It’s always a good idea to provide a model of how you want students to access this flipped content because many times we assume that students know what to do, that they know how to take notes and that they know how to use graphic organizers or that they know how to answer the questions. It’s always great to help them and support them in this process. Modeling how you want them to do it is important. You can do it in class with them or you can even flip. You can even make you own tutorial and send it for them to look at how it is that you want them to do the work. They always need to know what we expect them to do with the content. Telling them, many times, is not enough. I’ve been greatly surprised by what my students have done when I give them a model. Here’s an example of a sketchnote one of my students made about cognitive strategies.

Also, don’t forget to plan a warm-up and wrap up. In my experience, those are the parts of the lessons that tend to be forgotten. Sometimes we forget to do a warm-up and we forget to do the wrap up. I’m still working on that process of always including these two aspects of the lesson in my own planning.

Another step that should never be forgotten is how I will assess the different activities in the lesson. I always keep in mind what will go after this activity.  Will I check out loud or ask students to compare their answers? Will I give them an answer key? Will I pick up the task? This is always important to keep in mind as well as making decisions on what will be graded and what won’t. It’s also important to never disregard the process, which is what we want to focus on.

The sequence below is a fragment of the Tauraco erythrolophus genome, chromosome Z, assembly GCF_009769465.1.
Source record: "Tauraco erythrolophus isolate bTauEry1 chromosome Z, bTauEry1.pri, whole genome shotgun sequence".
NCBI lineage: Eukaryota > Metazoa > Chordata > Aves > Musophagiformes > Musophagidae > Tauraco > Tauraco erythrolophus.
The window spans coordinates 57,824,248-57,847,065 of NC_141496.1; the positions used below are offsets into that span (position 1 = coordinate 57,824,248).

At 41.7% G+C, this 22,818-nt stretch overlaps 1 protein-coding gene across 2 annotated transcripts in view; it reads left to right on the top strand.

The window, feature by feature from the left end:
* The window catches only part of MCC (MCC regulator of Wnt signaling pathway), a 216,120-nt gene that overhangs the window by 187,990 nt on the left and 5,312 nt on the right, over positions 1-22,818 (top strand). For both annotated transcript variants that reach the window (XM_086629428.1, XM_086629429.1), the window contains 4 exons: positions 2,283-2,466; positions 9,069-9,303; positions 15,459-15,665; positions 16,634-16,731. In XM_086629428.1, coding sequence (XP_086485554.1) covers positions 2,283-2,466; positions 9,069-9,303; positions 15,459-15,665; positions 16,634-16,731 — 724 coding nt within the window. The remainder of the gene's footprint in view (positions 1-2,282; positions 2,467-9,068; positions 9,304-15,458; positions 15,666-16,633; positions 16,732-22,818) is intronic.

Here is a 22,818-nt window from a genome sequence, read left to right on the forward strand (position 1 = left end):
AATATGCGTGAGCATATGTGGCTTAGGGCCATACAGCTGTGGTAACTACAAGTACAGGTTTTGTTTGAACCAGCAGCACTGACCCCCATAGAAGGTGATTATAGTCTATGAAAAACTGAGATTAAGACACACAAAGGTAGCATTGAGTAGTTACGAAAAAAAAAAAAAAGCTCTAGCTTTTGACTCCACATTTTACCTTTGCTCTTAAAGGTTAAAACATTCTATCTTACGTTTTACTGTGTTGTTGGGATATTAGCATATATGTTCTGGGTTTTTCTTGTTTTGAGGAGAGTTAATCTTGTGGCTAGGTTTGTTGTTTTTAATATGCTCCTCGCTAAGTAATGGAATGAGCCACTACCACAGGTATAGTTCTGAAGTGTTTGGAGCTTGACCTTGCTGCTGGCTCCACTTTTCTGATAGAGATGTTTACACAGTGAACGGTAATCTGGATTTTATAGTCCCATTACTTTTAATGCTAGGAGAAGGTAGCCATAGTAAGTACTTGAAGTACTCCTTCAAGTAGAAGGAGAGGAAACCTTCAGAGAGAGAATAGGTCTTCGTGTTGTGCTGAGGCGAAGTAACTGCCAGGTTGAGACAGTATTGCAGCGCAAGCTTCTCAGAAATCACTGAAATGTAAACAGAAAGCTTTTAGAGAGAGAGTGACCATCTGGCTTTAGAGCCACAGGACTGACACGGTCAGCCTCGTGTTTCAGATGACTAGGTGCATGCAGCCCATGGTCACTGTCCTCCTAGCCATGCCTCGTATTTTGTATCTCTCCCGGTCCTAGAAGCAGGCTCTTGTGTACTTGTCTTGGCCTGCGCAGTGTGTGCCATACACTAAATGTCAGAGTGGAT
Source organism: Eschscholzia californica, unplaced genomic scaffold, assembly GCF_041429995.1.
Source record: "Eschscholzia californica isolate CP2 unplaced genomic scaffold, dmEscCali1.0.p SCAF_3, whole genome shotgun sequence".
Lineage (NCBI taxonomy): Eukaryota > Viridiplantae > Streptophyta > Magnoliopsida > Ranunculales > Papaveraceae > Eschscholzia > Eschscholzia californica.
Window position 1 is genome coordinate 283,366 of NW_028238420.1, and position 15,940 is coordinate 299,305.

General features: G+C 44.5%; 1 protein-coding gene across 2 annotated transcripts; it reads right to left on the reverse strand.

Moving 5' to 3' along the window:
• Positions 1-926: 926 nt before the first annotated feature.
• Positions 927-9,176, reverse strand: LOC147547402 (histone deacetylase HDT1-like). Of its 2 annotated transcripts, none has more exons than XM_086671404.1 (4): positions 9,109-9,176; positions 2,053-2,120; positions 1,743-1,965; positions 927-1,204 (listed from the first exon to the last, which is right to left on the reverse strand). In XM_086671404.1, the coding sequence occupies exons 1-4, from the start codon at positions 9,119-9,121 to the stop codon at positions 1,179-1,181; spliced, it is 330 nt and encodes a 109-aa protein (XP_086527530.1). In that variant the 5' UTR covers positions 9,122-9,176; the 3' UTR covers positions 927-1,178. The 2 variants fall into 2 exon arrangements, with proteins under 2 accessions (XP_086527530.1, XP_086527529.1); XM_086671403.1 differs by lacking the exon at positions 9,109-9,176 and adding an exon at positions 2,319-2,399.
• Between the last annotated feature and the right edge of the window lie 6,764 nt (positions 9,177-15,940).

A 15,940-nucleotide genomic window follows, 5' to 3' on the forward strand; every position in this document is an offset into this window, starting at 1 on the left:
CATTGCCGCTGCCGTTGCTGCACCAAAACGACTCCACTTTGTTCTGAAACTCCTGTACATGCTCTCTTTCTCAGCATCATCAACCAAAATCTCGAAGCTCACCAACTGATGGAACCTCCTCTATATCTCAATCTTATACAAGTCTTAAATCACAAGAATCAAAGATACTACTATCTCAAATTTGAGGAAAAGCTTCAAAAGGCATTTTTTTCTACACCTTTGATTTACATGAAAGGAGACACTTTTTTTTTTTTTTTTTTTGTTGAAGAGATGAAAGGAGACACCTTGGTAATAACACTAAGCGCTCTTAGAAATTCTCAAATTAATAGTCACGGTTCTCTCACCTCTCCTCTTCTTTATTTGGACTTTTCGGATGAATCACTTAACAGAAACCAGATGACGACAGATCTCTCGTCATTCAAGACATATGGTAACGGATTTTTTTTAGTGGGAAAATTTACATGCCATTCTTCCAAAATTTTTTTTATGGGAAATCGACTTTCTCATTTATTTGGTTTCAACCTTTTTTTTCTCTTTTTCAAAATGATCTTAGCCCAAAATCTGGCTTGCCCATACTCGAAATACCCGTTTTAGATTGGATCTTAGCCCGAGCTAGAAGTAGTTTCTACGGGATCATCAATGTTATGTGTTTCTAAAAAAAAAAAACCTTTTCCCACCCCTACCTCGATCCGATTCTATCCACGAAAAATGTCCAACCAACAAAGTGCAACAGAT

Something that resonated with me a lot when I read George Couros’s book, The innovator’s mindset, was a question that he posed. The question was… would you like to be a student in your own classroom?  So when I finish my planning, I ask myself this. Sometimes my answer is “yeah, okay” or “almost always” or “in this lesson yes”. Whatever the answer is, we always have to keep working and that’s my belief. Our classes are not perfect, and our groups and our contexts are very different. If the answer is almost always, okay, good!  Keep doing what you’re doing! If the answer is frequently, then ask yourself what is that little thing that you’re missing for you to be happy with your own class in your own teaching. If the answer is sometimes instead, then, of course, there are things that should be improved. If the answer was not so much, then probably the whole focus of the class needs refocusing.